OPINION: Romney Speech Uninspiring

Mitt-Romney-at-GOP-convention.jpgJust make believe for one moment, please.

It's the seventh game of the World Series. The Obamas and the Romneys are tied at three wins apiece. Now it's the last half of the ninth inning.  The Obamas lead 4 to 1.

The bases are full. A triple will tie the score.  A homerun will win it.  Romney is at bat. He lets the first pitch go by. Strike one.  He lets the second pitch go by. Strike two. Third pitch comes in shoulder high. Romney swings - and misses. Strike three. Game over.

That's what happened at Tampa Stadium Thursday night (Aug. 30). Romney didn't hit a homerun with his presidential nomination acceptance speech before an estimated 50,000 Republic Party delegates. His rhetoric was fine.  It just wasn't convincing.

Instead, his speech was a checklist of things he would do if elected president.  It wasn't a road map of how he would get those things done.  But that's what an estimated 10 million worldwide television viewers were hoping to hear.

As one Talking Head put it, the speech was all dessert with no vegetables or meat.

"I plan to create 28 million new jobs," he said. But he didn't say how he would do that.

But give the former governor of Massachusetts points for trying.  He tried hard to deliver his best pitches. The problem was they weren't fast balls.

"President Obama promised (in 2008) he would slow the rise of the ocean and heal the planet," Romney said. "My promise is to help your family."

He startled a few in the crowd by declaring "nearly one out of six Americans is living in poverty."  An NBC fact-checker found that wasn't quite right.

Romney spoke about his early family upbringing and the Mormon Church which he embraces passionately, he says.

And that brings up another prickly point in the Romney speech presentation.  Having representatives of the church come to the podium and discuss the religion's mission isn't the sort of thing most Americans expect to see and hear at a national political convention.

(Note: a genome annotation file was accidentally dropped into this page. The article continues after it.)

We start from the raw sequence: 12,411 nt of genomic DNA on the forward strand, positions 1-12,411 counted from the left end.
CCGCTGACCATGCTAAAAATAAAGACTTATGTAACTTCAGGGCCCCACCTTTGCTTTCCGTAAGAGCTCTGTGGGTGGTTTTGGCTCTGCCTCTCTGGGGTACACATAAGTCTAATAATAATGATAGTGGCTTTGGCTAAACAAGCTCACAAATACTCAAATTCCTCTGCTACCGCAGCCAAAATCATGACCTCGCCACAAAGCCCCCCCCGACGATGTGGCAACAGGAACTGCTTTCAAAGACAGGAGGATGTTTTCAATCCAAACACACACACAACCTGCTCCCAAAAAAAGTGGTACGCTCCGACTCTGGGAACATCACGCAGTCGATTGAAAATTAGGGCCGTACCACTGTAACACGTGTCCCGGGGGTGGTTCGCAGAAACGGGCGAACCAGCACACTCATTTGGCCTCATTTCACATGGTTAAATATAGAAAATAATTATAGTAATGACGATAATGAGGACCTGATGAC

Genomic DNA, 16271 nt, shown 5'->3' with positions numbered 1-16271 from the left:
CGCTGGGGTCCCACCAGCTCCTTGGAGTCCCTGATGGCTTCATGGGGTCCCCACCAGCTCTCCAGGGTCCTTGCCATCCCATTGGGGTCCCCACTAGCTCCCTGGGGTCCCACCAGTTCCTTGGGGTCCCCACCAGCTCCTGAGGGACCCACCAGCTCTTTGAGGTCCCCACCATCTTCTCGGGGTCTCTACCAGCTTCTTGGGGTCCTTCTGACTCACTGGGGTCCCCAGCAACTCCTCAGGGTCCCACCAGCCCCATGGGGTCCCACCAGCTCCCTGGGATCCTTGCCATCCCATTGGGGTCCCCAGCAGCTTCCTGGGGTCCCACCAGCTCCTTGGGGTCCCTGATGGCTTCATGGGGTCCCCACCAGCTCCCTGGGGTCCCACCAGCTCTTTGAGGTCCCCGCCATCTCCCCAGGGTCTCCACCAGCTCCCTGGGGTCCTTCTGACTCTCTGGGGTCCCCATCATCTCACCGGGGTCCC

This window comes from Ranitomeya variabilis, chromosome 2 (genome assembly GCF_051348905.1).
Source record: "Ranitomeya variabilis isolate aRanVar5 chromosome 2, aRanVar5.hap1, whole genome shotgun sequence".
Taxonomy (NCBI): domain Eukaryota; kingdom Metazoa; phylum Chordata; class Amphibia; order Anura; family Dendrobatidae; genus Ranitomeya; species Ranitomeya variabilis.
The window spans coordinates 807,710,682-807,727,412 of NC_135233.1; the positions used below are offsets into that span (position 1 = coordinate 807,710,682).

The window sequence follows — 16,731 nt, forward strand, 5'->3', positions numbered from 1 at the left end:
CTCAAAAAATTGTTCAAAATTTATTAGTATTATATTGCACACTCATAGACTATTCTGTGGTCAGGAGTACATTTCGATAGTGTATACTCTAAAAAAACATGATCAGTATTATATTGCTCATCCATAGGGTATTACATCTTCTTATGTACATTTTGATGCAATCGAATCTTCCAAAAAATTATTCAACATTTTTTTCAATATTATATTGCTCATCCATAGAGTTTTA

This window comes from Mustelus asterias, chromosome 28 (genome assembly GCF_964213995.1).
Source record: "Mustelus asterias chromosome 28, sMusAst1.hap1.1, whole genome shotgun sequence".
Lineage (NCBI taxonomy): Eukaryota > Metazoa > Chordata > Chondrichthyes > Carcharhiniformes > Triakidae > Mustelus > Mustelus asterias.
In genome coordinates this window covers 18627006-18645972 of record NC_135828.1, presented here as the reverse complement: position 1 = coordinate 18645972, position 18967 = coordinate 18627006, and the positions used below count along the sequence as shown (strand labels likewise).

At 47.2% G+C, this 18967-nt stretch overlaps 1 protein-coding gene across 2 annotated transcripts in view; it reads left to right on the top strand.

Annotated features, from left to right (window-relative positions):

Romney also spoke fervently about his wife Ann to whom he has been married for 43 years. He is 65. She is 63. They have five boys. Romney praised her work as a mother and her participation in numerous community activities. "She can succeed at anything she attempts," Romney said.

Ann Romney's speech attempted to humanize her husband. She wanted viewers to learn that he was not as stiff and impersonal as he is often portrayed by the national media.

"This man will not fail," she said. "He is a warm and loving and patient person...You can trust Mitt."   She especially directed many of her comments at women.  "I love women," she said. "And so does Mitt."

Current polls show the undecided vote in the nation will decide the presidential election Nov. 6.  Polls also claim about 63 percent of the undecided vote is made up of women.  One of Mitt Romney's biggest hurdles is to overcome opposition from white, college-educated women, according to several Talking Heads.

Ann Romney's speech received a rousing ovation. She said she was "speaking from the heart."  She emphasized, "I want to talk to you (tonight) about love." She said "this wonderful country" was created with love and that her husband was running for president because of his great love for America.

However, another main speaker didn't quite buy that proposition. New Jersey Gov. Chris Christie also spoke of his early upbringing and the fact that he is a Republican running a state with a Democratic majority in the legislature.

Christie suggested "respect was even more important than love" in governing a country or state. He suggested the reason he has been so successful in New Jersey is that voters had respected for him as a person and for his policies. He said Mitt Romney will do the same for America.

"We are taking our country back," Christie vowed.

Like Ann Romney, Christie's speech received rousing cheers.  So did the speech from Rep. Paul Ryan of Wisconsin.  Ryan is Romney's vice presidential selection.

Several of Ryan's talking points on the Detroit auto industry, the 2008 banking crisis and the deficit reduction controversy lacked factual backup, according to a later NBC fact-checking report.  In other words, they were distorted truths.

Probably the same situation will occur when the Democratic Party's convention is held in Charlotte, NC next week from Tuesday Sept. 4 to Thursday Sept. 6.

Romney gets three more opportunities to show his best side to American voters when he debates President Barack Obama in separate debates Oct. 3, Oct. 16 and Oct. 22.  They will be held at different university campuses.

Probably the most incisive observation on the Romney speech, the Romney campaign and the Grand Old Radical Party, came from Thomas J. Friedman, an author and political columnist at The New York Times.  A guest on the Charlie Rose Show, Friedman said:

"Romney is renting the GOP.  And the GOP is renting Romney. Neither trusts each other."  

Comment with facebook

Reader Poll

About Us

ELECTION CHANNEL® is an Internet news network that distributes timely and relevant political issues, news stories, candidate reviews and expert opinions to local, national and global audiences.